Subject: Re: [Coworking] G’day from Melbourne, Australia

Hi. See below.

Jerome


BLANKSPACES

“work FOR yourself, not BY yourself”

www.blankspaces.com

5405 Wilshire Blvd (2 blocks west of La Brea) Los Angeles, CA 90036

323.330.9505 (office)

On Jul 20, 2013, at 3:50 AM, Sean Qian [email protected] wrote:

HI All,

My name’s Sean and I’m planning on starting a co-working space for my colleagues and I in a few months. We’re all newly registered migration agents and are hoping to get our own businesses up and running. We’ve been meeting at least once
a month, usually at a restaurant, to talk over cases and to catch up but I figure we’d be a lot more productive working together a few days a week.

Through a family connection I’ve managed to secure a premises on Collins Street, which is one of Melbourne CBD’s (Central Business District ie Down town) premier street locations at a very reasonable rental rate. I’ve also negotiated a
free period which I’m sure will come in handy.

The office is approx 90m2, has a large open area, 2 decent sizes office rooms, a kitchenette and a small office which can be used as a private room or phone call room. I’ve uploaded a quick floorplan I drew for those interested.

I’ve been doing a lot of research about the movement and am so eager to meet all sorts of different people through the process of having a space, but I’ve got a few beginner questions which I’m hoping can be discussed and answered here.

  1. So far, I think I’m going to have 3 membership packages - an all access pass, 3 days a week, and the casual 1 day a week. How can I keep a track of who comes in and when? Is the only solution to purchase/create some kind of management
    software like Nexudus or Cobot? I’d like to not have to sit at the front desk all the time.

For a space this small, a combo of your looking up, and your trusting that people will use what they pay for…this should suffice.

Even a quick Google Calendar could work. Or perhaps enlist a SharedDesk/LiquidSpace/etc. and they can check in via that.

  1. Let’s say the office has 85m2 of usable workstation space after the kitchenette is taken out, how should I calculate how many members I can there at any one time, and how many members I can have there overall?

layout the space.

generally, people assume you can sell 2x more memberships than there are seats. I’ve seen higher in my space…I’ve seen lower.

  1. Should I concentrate my advertising/marketing towards other migration agents or similar professionals or be more broad?

In my opinion, broad.

  1. What are some must have things? Photocopier/Printer? Couches? Water tank? I will supply a small fridge, microwave. coffee machine, kettle, tea and coffee beans.

In my opinion, printer. There are many combo units for <$200. Usually, copying isn’t ideal but it can be done. Printing is the core function.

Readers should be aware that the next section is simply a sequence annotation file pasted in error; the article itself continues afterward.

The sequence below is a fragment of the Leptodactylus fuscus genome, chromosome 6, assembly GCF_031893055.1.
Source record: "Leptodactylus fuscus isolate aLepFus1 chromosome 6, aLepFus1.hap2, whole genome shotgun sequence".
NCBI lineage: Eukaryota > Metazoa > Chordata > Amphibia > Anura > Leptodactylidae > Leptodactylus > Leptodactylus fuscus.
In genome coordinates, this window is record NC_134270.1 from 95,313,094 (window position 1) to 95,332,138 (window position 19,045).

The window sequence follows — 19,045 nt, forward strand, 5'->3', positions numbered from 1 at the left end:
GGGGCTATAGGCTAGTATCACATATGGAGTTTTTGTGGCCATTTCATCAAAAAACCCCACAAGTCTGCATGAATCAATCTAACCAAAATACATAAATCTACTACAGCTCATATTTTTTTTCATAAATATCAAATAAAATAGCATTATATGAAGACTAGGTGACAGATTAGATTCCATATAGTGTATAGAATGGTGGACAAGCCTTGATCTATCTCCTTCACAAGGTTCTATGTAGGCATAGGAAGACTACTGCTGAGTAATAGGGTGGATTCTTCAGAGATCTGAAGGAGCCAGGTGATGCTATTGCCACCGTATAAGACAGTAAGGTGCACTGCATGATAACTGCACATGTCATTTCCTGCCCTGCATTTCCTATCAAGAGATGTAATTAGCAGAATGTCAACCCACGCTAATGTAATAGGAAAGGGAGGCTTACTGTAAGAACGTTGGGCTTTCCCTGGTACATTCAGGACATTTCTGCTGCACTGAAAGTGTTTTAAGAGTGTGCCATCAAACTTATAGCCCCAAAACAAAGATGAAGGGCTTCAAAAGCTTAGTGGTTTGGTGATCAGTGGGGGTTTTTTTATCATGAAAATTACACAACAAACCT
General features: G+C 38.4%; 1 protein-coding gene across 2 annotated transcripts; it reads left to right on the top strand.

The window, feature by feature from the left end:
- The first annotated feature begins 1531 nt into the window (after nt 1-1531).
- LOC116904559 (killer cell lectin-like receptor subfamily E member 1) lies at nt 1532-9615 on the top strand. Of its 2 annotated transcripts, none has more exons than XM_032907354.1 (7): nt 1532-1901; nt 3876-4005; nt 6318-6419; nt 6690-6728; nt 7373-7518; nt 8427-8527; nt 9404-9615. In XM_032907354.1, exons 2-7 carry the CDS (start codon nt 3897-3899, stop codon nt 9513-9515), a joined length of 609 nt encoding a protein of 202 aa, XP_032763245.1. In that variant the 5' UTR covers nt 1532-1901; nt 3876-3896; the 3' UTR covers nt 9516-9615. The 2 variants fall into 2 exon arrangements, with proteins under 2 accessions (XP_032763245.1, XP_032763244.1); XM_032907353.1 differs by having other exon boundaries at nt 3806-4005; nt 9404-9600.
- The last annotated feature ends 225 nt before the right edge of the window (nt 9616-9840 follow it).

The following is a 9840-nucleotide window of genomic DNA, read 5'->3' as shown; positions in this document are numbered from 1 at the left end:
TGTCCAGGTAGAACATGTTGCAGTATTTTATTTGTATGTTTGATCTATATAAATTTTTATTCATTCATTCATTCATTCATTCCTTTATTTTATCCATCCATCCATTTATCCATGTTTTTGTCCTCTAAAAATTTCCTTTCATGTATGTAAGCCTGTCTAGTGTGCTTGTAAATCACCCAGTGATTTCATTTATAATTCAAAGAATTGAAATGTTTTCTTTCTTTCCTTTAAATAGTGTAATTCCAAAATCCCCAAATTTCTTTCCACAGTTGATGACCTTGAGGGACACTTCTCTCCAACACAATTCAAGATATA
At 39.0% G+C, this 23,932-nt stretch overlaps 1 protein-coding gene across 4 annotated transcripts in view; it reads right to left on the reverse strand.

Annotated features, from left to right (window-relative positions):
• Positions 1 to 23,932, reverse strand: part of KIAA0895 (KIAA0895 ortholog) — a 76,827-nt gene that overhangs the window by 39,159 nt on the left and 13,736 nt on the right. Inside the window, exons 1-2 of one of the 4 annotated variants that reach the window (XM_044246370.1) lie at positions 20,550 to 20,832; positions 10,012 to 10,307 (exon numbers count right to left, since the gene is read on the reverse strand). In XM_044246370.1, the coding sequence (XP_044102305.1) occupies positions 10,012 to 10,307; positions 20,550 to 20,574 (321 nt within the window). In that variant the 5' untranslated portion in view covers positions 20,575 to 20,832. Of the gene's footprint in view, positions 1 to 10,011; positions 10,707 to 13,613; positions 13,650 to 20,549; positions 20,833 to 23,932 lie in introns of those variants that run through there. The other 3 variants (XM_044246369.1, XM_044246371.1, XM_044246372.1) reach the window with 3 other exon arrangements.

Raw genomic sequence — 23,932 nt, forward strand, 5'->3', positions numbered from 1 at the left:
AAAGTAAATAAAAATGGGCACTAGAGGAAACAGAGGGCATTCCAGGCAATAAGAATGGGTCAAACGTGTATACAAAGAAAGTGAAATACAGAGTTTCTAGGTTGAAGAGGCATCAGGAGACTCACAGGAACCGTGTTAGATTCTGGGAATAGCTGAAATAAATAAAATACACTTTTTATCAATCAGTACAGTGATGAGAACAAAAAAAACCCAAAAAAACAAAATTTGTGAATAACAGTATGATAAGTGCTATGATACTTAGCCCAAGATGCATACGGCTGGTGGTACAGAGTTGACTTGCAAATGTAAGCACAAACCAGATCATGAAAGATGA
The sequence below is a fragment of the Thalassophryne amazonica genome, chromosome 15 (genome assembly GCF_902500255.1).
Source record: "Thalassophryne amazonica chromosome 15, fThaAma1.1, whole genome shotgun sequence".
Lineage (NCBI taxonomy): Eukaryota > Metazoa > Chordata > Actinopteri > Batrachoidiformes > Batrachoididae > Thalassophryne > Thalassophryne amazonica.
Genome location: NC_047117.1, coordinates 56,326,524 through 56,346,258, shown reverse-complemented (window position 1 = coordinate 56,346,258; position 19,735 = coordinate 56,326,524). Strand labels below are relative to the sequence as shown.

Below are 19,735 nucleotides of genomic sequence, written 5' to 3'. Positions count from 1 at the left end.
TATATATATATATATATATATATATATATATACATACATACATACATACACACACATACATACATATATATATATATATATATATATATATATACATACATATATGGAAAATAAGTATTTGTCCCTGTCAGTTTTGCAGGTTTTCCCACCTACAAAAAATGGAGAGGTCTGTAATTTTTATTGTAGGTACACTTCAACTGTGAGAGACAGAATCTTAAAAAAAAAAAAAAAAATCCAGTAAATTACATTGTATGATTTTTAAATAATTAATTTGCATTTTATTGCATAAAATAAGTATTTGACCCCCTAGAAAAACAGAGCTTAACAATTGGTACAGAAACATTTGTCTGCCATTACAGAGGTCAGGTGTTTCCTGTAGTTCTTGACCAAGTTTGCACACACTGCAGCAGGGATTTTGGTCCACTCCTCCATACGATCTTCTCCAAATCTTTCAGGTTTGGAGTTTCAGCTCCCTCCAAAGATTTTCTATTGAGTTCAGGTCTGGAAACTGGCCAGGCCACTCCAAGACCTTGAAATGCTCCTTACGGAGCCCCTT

Any feedback on the above would be greatly appreciated. I hope to have our co-working space up and running soon!

Cheers,

Sean

Visit this forum on the web at http://discuss.coworking.com


You received this message because you are subscribed to the Google Groups “Coworking” group.

To unsubscribe from this group and stop receiving emails from it, send an email to
[email protected].

For more options, visit https://groups.google.com/groups/opt_out.

<Floorplan.png>

Visit this forum on the web at http://discuss.coworking.com


You received this message because you are subscribed to the Google Groups “Coworking” group.

To unsubscribe from this group and stop receiving emails from it, send an email to
[email protected].

For more options, visit https://groups.google.com/groups/opt_out.

Hi Jerome,

Cheers for the detailed responses. I’ve had a few days to think things over since posting and agree with most of your feedback.

I like the idea of using google calendar to manage things, at least initially. I can have it so that members can access the calendar themselves to book things such as the meeting room correct?

How do space operators usually manage access? Keypad access with individual code for each member? Or Keypass cards where members get a card each?

Btw Blankspaces looks amazing!

Cheers,

Sean

···

On Tuesday, July 23, 2013 7:22:04 AM UTC+10, Jerome wrote:

Hi. See below.

Jerome


BLANKSPACES
“work FOR yourself, not BY yourself”

www.blankspaces.com
5405 Wilshire Blvd (2 blocks west of La Brea) Los Angeles, CA 90036
323.330.9505 (office)

On Jul 20, 2013, at 3:50 AM, Sean Qian [email protected] wrote:

HI All,

My name’s Sean and I’m planning on starting a co-working space for my colleagues and I in a few months. We’re all newly registered migration agents and are hoping to get our own businesses up and running. We’ve been meeting at least once a month, usually at a restaurant, to talk over cases and to catch up but I figure we’d be a lot more productive working together a few days a week.

Through a family connection I’ve managed to secure a premises on Collins Street, which is one of Melbourne CBD’s (Central Business District ie Down town) premier street locations at a very reasonable rental rate. I’ve also negotiated a free period which I’m sure will come in handy.

The office is approx 90m2, has a large open area, 2 decent sizes office rooms, a kitchenette and a small office which can be used as a private room or phone call room. I’ve uploaded a quick floorplan I drew for those interested.

I’ve been doing a lot of research about the movement and am so eager to meet all sorts of different people through the process of having a space, but I’ve got a few beginner questions which I’m hoping can be discussed and answered here.